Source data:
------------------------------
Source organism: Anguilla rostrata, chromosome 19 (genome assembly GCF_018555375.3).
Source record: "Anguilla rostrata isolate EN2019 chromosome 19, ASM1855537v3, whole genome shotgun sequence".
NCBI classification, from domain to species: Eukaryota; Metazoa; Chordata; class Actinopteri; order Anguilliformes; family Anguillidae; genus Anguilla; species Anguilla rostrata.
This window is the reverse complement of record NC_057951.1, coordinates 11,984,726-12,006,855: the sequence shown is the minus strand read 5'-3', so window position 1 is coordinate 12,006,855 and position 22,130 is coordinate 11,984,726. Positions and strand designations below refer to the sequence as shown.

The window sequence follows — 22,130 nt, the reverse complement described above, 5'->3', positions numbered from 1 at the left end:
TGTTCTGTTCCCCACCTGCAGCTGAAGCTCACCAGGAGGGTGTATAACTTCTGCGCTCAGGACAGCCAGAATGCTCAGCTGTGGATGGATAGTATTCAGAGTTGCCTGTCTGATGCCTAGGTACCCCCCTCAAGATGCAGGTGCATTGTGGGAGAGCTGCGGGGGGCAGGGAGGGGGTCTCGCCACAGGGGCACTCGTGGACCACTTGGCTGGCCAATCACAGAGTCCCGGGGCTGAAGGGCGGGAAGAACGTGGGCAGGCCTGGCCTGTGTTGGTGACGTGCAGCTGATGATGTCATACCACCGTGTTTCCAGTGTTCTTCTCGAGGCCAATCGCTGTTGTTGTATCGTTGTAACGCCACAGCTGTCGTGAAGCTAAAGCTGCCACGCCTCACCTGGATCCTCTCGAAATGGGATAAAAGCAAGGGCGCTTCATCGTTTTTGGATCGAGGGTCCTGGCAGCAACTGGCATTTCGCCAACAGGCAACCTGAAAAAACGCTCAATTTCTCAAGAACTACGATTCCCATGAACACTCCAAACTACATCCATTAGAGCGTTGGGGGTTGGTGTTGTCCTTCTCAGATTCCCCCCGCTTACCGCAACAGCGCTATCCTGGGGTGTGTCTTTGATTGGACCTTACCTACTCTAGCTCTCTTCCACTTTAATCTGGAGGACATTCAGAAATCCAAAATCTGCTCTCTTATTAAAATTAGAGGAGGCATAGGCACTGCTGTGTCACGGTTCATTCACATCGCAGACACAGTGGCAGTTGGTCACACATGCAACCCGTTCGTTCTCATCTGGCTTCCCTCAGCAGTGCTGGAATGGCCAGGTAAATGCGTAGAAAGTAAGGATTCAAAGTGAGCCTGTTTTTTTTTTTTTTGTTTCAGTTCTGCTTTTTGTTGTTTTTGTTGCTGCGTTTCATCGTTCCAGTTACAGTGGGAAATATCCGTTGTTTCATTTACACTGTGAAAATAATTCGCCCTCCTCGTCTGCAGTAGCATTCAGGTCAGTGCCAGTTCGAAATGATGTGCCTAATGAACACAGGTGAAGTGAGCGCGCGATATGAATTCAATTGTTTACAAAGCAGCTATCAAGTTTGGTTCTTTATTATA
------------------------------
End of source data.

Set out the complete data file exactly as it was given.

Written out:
Source organism: Anguilla rostrata, chromosome 19 (genome assembly GCF_018555375.3).
Source record: "Anguilla rostrata isolate EN2019 chromosome 19, ASM1855537v3, whole genome shotgun sequence".
NCBI classification, from domain to species: Eukaryota; Metazoa; Chordata; class Actinopteri; order Anguilliformes; family Anguillidae; genus Anguilla; species Anguilla rostrata.
This window is the reverse complement of record NC_057951.1, coordinates 11,984,726-12,006,855: the sequence shown is the minus strand read 5'-3', so window position 1 is coordinate 12,006,855 and position 22,130 is coordinate 11,984,726. Positions and strand designations below refer to the sequence as shown.

The window sequence follows — 22,130 nt, the reverse complement described above, 5'->3', positions numbered from 1 at the left end:
TGTTCTGTTCCCCACCTGCAGCTGAAGCTCACCAGGAGGGTGTATAACTTCTGCGCTCAGGACAGCCAGAATGCTCAGCTGTGGATGGATAGTATTCAGAGTTGCCTGTCTGATGCCTAGGTACCCCCCTCAAGATGCAGGTGCATTGTGGGAGAGCTGCGGGGGGCAGGGAGGGGGTCTCGCCACAGGGGCACTCGTGGACCACTTGGCTGGCCAATCACAGAGTCCCGGGGCTGAAGGGCGGGAAGAACGTGGGCAGGCCTGGCCTGTGTTGGTGACGTGCAGCTGATGATGTCATACCACCGTGTTTCCAGTGTTCTTCTCGAGGCCAATCGCTGTTGTTGTATCGTTGTAACGCCACAGCTGTCGTGAAGCTAAAGCTGCCACGCCTCACCTGGATCCTCTCGAAATGGGATAAAAGCAAGGGCGCTTCATCGTTTTTGGATCGAGGGTCCTGGCAGCAACTGGCATTTCGCCAACAGGCAACCTGAAAAAACGCTCAATTTCTCAAGAACTACGATTCCCATGAACACTCCAAACTACATCCATTAGAGCGTTGGGGGTTGGTGTTGTCCTTCTCAGATTCCCCCCGCTTACCGCAACAGCGCTATCCTGGGGTGTGTCTTTGATTGGACCTTACCTACTCTAGCTCTCTTCCACTTTAATCTGGAGGACATTCAGAAATCCAAAATCTGCTCTCTTATTAAAATTAGAGGAGGCATAGGCACTGCTGTGTCACGGTTCATTCACATCGCAGACACAGTGGCAGTTGGTCACACATGCAACCCGTTCGTTCTCATCTGGCTTCCCTCAGCAGTGCTGGAATGGCCAGGTAAATGCGTAGAAAGTAAGGATTCAAAGTGAGCCTGTTTTTTTTTTTTTTGTTTCAGTTCTGCTTTTTGTTGTTTTTGTTGCTGCGTTTCATCGTTCCAGTTACAGTGGGAAATATCCGTTGTTTCATTTACACTGTGAAAATAATTCGCCCTCCTCGTCTGCAGTAGCATTCAGGTCAGTGCCAGTTCGAAATGATGTGCCTAATGAACACAGGTGAAGTGAGCGCGCGATATGAATTCAATTGTTTACAAAGCAGCTATCAAGTTTGGTTCTTTATTATA